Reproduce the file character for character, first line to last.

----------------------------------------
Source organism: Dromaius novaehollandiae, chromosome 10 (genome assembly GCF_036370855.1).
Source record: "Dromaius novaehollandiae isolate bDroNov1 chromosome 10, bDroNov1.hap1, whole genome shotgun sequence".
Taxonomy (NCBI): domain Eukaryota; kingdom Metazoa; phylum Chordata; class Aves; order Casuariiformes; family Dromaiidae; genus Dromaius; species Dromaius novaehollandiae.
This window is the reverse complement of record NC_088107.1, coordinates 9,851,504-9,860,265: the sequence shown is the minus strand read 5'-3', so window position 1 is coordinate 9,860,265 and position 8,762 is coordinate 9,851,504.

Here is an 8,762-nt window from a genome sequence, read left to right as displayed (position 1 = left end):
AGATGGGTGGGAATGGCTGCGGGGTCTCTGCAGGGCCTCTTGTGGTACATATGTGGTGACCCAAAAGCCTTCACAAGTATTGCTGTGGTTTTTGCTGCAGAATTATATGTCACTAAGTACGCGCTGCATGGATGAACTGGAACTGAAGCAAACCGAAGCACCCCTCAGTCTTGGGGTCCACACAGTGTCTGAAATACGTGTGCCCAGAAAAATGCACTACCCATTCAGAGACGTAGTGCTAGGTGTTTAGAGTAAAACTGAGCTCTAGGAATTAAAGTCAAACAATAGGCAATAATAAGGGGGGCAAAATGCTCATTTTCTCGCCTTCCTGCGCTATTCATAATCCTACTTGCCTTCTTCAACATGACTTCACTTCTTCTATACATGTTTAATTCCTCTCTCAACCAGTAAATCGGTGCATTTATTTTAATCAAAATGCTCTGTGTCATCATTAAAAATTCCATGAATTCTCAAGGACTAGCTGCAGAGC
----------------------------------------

Source organism: Dromaius novaehollandiae, chromosome 10 (genome assembly GCF_036370855.1).
Source record: "Dromaius novaehollandiae isolate bDroNov1 chromosome 10, bDroNov1.hap1, whole genome shotgun sequence".
Taxonomy (NCBI): domain Eukaryota; kingdom Metazoa; phylum Chordata; class Aves; order Casuariiformes; family Dromaiidae; genus Dromaius; species Dromaius novaehollandiae.
This window is the reverse complement of record NC_088107.1, coordinates 9,851,504-9,860,265: the sequence shown is the minus strand read 5'-3', so window position 1 is coordinate 9,860,265 and position 8,762 is coordinate 9,851,504.

Here is an 8,762-nt window from a genome sequence, read left to right as displayed (position 1 = left end):
AGATGGGTGGGAATGGCTGCGGGGTCTCTGCAGGGCCTCTTGTGGTACATATGTGGTGACCCAAAAGCCTTCACAAGTATTGCTGTGGTTTTTGCTGCAGAATTATATGTCACTAAGTACGCGCTGCATGGATGAACTGGAACTGAAGCAAACCGAAGCACCCCTCAGTCTTGGGGTCCACACAGTGTCTGAAATACGTGTGCCCAGAAAAATGCACTACCCATTCAGAGACGTAGTGCTAGGTGTTTAGAGTAAAACTGAGCTCTAGGAATTAAAGTCAAACAATAGGCAATAATAAGGGGGGCAAAATGCTCATTTTCTCGCCTTCCTGCGCTATTCATAATCCTACTTGCCTTCTTCAACATGACTTCACTTCTTCTATACATGTTTAATTCCTCTCTCAACCAGTAAATCGGTGCATTTATTTTAATCAAAATGCTCTGTGTCATCATTAAAAATTCCATGAATTCTCAAGGACTAGCTGCAGAGC